# How to analyze elastic net fitted model coefficients

SOLVED: an elastic net model, as any other logistic regression model, will not generate more coefficients than input variables. Check Zach's answer to understand how from an (apparent) low number of inputs, more coefficients can be generated. The cause of this question was a code bug, as the users pointed out.

This is a simple question. I've fitted a model with 1334 variables using elastic net to perform feature selection and regularization. I'm now trying to interpret the obtained coefficients in order to find correlations between the input variables and the output. The only problem is that instead of the (expected) 1335 coefficients (intercept+1334), extracting the coefficients through coef(model,s="lambda.min") yields around 1390 coefficients. This seems highly counterintuitive and stops me from mapping a single coefficient to a single input variable, so I suppose I'm not understanding some of the insides of the elastic net. Any idea would be very helpful. Thanks in advance.

PS: just in case someone wonders so, I've not included interaction terms nor any synthetic variable, just the original 1334 ones.

PS2: elastic net references:

PS3: about the code used to fit the model:

it is a 250 line script, so unless you specifically need it, I think it'd only clutter the question. Basically, the algorithm takes as an input a data frame of 1393 colums, where the last one is the target variable and the first 1392 are the input variables. So, after separating those into two matrices, input and output, the actual model fitting is done in this call:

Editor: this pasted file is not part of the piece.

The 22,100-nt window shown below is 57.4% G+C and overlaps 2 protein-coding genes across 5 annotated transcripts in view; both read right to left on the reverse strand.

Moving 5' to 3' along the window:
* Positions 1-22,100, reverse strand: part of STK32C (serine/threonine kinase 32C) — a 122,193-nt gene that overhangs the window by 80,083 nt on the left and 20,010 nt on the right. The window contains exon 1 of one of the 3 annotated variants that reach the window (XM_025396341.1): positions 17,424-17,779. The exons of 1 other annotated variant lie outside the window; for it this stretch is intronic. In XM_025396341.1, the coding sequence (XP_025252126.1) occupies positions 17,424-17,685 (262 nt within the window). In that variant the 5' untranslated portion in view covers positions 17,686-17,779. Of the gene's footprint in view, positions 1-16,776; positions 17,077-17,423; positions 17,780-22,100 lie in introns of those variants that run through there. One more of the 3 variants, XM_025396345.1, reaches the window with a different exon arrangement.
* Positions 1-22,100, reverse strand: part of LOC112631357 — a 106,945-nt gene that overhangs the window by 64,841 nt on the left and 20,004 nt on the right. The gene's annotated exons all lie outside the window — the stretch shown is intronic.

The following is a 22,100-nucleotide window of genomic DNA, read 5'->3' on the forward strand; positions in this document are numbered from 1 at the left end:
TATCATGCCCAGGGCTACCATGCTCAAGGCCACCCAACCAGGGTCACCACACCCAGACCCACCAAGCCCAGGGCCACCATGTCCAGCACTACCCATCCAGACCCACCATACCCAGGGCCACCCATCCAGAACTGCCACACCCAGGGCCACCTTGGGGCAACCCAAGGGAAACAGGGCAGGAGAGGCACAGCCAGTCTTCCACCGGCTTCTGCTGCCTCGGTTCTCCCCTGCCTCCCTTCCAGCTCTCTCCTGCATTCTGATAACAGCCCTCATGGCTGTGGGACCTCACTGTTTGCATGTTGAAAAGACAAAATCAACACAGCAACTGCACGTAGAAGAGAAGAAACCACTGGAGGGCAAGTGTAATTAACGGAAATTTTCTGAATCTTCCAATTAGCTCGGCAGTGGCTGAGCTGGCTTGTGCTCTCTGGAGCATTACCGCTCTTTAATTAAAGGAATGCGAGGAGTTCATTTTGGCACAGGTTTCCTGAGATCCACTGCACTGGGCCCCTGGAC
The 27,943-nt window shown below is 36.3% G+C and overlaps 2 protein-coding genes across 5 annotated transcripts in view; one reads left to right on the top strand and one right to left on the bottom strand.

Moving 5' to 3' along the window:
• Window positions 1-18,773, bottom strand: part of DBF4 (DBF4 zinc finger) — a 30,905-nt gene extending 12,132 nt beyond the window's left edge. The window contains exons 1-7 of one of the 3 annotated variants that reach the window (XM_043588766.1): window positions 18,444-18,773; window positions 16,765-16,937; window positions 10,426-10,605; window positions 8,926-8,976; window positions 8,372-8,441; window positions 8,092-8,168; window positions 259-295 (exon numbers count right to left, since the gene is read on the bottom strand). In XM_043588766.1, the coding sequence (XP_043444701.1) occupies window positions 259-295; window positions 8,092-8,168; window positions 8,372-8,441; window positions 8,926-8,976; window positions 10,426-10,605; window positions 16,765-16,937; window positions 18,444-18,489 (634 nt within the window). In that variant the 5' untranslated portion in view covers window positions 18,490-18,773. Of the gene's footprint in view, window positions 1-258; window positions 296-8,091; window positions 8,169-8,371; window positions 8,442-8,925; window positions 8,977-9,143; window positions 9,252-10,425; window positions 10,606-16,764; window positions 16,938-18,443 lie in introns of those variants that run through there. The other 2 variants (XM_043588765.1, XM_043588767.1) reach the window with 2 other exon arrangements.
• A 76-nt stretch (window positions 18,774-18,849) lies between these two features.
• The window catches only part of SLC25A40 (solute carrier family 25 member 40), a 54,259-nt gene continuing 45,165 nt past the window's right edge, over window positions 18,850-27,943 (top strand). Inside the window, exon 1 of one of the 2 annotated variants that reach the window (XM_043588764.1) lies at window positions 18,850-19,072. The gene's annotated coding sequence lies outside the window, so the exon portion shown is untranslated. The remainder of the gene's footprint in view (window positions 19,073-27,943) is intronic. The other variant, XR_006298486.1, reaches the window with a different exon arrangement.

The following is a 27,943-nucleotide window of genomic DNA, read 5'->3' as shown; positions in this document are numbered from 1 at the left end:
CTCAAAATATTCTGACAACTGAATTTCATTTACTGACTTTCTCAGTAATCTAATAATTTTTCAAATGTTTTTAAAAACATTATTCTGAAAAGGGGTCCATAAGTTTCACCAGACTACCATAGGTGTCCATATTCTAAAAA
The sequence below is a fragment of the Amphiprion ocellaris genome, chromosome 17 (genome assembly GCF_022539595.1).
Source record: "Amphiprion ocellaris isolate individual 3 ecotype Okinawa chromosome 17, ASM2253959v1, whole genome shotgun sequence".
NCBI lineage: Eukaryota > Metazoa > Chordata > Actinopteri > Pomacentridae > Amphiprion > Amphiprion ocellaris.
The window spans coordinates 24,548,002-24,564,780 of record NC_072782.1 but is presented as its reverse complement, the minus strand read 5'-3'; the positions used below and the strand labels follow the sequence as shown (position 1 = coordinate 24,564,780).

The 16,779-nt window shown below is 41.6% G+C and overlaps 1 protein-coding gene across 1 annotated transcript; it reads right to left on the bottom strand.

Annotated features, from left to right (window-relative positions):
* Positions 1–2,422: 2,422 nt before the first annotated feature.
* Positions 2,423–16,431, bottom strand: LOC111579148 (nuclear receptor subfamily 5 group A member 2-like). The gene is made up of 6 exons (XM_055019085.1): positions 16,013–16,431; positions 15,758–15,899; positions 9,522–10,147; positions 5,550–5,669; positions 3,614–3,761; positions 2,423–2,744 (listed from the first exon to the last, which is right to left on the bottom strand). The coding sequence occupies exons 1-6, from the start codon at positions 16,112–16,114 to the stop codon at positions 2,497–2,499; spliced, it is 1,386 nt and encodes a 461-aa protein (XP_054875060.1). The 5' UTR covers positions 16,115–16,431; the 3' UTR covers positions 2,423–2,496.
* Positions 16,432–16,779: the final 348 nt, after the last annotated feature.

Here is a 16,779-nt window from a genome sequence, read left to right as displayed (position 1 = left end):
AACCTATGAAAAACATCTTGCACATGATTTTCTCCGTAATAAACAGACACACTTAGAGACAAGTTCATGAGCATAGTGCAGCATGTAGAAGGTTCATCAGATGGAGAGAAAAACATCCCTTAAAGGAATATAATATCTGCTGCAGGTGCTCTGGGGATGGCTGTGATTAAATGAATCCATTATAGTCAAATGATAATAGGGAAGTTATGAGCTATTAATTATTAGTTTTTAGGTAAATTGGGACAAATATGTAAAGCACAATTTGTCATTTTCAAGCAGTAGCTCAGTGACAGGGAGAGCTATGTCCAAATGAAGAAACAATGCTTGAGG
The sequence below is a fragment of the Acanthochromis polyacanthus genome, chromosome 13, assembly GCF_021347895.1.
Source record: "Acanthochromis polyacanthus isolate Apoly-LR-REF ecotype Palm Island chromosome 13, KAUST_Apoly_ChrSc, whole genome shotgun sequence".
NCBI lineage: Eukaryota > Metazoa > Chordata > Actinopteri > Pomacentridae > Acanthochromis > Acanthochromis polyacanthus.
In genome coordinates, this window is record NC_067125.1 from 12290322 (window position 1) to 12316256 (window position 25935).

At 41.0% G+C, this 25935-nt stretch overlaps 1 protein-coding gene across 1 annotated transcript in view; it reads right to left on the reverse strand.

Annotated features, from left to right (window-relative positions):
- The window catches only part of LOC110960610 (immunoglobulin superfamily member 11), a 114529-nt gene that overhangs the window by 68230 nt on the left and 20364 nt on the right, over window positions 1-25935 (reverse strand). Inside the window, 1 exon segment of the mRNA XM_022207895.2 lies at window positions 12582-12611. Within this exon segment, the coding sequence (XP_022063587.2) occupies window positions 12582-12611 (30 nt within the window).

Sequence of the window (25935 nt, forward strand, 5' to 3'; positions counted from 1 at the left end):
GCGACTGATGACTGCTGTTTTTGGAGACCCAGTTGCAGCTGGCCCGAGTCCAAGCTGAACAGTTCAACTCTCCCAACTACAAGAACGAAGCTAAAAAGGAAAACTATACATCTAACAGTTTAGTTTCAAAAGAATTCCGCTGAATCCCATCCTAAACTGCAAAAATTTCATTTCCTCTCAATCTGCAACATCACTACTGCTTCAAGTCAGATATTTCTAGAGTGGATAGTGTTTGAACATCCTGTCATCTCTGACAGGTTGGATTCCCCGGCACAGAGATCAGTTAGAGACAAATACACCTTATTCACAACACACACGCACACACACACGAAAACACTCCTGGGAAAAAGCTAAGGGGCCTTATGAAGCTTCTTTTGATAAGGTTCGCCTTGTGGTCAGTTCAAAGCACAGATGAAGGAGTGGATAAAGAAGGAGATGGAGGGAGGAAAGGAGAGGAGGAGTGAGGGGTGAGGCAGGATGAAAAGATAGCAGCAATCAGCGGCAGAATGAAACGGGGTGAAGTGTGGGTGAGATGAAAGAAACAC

cv.glmnet(x=input_matrix,y=output_matrix,family="binomial",type.measure="auc")

If you need to, I can actually generate a reproducible file with the data I use and the whole script.

• Can you put a reference to a paper or such showing what you mean by "elastic net"? – EngrStudent - Reinstate Monica Oct 30 '14 at 11:44
• Sure, there you go! – jmnavarro Oct 30 '14 at 11:49
• I'm pretty sure this is a coding issue, not a statistical one. Post the code you're using to fit the model. – shadowtalker Oct 30 '14 at 13:14
• I've added a code excerpt (I'm afraid it's not going to be very informative, though). – jmnavarro Oct 30 '14 at 13:33
• @jmnavarro You need to post more than an excerpt. You need to post a data sample and code that reproduces the problem EXACTLY. – Zach Oct 30 '14 at 13:34

It's very likely you have some categorical variables in your input dataset that are being converted to dummy variables. For example, here is a model with four x variables: "Sepal.Width", "Petal.Length", "Petal,Width", and "Species", and one y variable: "Sepal.Length"

library(glmnet)
data(iris)
x <- model.matrix(Sepal.Length~., iris)[,-1]
y <- iris$Sepal.Length m <- cv.glmnet(x, y)  Surprisingly, we get 6 coefficients, instead of the expected 5: >coef(m, m$lambda.min)
6 x 1 sparse Matrix of class "dgCMatrix"
1
(Intercept)        2.1670759
Sepal.Width        0.5032347
Petal.Length       0.8137398
Petal.Width       -0.3127065
Speciesversicolor -0.6763395
Speciesvirginica  -0.9595409


However, after some investigation we realize the number of coefficients matches the number of columns in our input matrix: